Entrepreneur Marco Garzetti said he would invest SFr65mn in GAM as an alternative to Liontrust’s planned acquisition and would do “whatever it takes” to keep the Swiss fund management group independent.
Garzetti said on Friday that he disagreed with GAM’s board that the £96mn all-share offer from London-listed investment boutique Liontrust was in the best interest of all stakeholders.
“To the contrary, I am convinced GAM will continue to have many advantages as an independent Swiss asset management company in the future,” the Swiss entrepreneur said in an open letter to GAM shareholders.
The offer from Garzetti, who set up Taure Invest for the purpose of investing in GAM, marks the latest twist in the Swiss asset manager’s attempts to secure its future and could undermine its sale to Liontrust.
GAM has twice postponed its annual results to find a buyer following a turbulent five years for the business, blighted by a falling share price and customer outflows.
Garzetti said he had submitted a plan along with colleagues at Taure to the board of GAM, stating he was prepared to make “a long-term commitment” to “fundamentally turn the company around and make a fresh start”.
Garzetti, who holds an 84 per cent stake in Taure, added: “Together with Swiss partners, I am willing to put GAM back on the road to success, both with financial resources and with personal commitment. We will do whatever it takes.”
Garzetti, who has been involved in the asset management industry for over three decades, said he would invest SFr34mn in newly issued GAM shares to become the majority shareholder and provide a loan of SFr31mn to “secure the urgently needed liquidity”.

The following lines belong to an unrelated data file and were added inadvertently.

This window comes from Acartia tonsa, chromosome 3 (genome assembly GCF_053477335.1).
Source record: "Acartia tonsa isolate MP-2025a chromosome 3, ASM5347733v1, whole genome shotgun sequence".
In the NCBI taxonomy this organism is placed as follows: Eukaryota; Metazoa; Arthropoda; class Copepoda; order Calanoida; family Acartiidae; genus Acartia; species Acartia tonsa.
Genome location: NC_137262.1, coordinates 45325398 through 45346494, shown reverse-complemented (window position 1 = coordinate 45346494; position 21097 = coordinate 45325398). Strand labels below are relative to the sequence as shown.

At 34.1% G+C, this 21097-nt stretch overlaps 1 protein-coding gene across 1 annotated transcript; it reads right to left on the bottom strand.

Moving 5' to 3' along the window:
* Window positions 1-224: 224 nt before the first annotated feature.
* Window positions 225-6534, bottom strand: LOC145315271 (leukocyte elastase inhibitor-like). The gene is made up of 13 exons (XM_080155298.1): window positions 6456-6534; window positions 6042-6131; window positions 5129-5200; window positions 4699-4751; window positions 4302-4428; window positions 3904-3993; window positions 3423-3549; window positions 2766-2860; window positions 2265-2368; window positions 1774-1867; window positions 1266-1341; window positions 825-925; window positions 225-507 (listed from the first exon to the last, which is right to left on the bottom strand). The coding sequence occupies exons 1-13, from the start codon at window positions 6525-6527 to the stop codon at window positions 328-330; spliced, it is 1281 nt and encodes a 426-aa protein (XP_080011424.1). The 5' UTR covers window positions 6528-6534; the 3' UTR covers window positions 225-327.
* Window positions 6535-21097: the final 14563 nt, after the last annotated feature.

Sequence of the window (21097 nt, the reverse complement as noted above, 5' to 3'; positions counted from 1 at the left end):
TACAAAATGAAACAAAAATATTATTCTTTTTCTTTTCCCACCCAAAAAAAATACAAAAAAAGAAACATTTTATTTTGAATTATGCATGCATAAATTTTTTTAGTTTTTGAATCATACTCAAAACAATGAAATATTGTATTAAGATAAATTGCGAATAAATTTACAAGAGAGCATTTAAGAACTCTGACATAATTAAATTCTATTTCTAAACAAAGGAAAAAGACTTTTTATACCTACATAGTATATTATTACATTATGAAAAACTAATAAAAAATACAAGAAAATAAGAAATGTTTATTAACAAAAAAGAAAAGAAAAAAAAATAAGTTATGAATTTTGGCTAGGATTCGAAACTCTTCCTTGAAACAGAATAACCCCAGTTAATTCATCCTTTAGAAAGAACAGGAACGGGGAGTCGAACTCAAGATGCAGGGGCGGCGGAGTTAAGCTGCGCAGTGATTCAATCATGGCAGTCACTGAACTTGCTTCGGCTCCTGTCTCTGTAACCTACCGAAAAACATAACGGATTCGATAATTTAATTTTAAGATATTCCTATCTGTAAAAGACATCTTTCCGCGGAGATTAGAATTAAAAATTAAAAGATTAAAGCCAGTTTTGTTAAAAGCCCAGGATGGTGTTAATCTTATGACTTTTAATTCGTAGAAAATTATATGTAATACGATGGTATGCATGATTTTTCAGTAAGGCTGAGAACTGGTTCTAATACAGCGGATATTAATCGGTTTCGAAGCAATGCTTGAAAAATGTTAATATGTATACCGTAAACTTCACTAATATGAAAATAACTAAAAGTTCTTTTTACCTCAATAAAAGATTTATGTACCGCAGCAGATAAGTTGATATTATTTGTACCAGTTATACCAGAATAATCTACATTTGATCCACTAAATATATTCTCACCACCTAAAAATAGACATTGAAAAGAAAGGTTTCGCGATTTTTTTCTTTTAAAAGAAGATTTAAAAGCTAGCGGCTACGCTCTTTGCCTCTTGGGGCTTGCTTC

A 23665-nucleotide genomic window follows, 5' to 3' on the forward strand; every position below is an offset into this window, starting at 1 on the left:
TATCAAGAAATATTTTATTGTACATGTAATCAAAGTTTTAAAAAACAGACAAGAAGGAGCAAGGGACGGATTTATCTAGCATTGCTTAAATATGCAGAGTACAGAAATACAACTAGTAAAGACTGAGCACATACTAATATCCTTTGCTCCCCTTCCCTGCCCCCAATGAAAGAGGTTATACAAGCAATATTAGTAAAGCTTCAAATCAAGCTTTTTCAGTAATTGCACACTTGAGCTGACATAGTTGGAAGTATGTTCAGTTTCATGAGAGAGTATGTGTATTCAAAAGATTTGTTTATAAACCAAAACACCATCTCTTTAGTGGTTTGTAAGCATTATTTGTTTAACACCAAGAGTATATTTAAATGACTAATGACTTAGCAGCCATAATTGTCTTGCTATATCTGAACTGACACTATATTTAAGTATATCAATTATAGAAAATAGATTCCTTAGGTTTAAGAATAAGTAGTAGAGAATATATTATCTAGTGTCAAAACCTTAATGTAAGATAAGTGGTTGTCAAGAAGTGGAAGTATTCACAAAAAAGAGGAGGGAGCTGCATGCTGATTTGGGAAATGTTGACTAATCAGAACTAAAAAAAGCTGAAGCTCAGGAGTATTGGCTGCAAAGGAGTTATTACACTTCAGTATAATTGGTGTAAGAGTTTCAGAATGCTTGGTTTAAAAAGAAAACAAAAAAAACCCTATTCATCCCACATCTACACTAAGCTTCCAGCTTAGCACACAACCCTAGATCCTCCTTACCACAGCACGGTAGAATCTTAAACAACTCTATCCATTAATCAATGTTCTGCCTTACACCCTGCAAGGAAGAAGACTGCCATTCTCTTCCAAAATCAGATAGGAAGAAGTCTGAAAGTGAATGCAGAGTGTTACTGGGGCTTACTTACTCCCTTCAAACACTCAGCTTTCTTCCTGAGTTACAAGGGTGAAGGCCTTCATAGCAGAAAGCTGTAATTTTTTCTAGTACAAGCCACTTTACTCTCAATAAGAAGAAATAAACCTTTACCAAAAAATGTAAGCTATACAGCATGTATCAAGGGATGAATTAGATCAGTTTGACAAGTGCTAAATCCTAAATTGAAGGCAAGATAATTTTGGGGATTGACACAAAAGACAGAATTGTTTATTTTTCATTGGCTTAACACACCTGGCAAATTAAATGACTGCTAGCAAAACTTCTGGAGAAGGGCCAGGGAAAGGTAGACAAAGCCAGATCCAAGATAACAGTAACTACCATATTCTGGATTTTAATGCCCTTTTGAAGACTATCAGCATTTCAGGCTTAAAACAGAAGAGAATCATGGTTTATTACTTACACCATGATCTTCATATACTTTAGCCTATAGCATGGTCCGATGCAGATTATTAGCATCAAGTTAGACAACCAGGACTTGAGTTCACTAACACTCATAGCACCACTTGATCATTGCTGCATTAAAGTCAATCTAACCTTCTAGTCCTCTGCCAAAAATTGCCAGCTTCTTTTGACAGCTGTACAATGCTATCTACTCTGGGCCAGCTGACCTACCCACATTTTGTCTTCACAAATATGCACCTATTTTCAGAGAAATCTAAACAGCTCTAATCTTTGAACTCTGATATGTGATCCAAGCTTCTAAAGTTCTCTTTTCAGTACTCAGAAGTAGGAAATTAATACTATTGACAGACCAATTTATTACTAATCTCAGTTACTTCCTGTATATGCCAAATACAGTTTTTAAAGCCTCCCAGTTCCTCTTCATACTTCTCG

He said GAM could reach a pre-tax profit of SFr50mn in 2026 and noted that Taure had already made “extensive preparations” for the sale of GAM’s fund services business. Taure would also overhaul GAM’s board and management team.
Liontrust, which made its offer earlier this month, is also planning on selling GAM’s fund services arm but will retain the investment management business, to create a £53bn asset manager. Liontrust will provide two loans of up to £17.8mn to help restructure GAM.
However, the deal has faced a backlash from other quarters. A group of investors led by French telecoms billionaire Xavier Niel has taken a stake in GAM, which it plans on raising to at least 10 per cent.
The Niel-led group said days after the Liontrust deal was struck that the takeover “needlessly favours the bidder and is contrary to the principles of Swiss takeover law”.
GAM has been through a calamitous period since a scandal in 2018 over its holdings of illiquid debt.
Its former star fund manager Tim Haywood had bought bonds from companies related to Lex Greensill’s now collapsed supply chain finance business Greensill Capital, which counted former prime minister David Cameron as an adviser. Haywood’s funds were ultimately liquidated.
GAM and Liontrust declined to comment.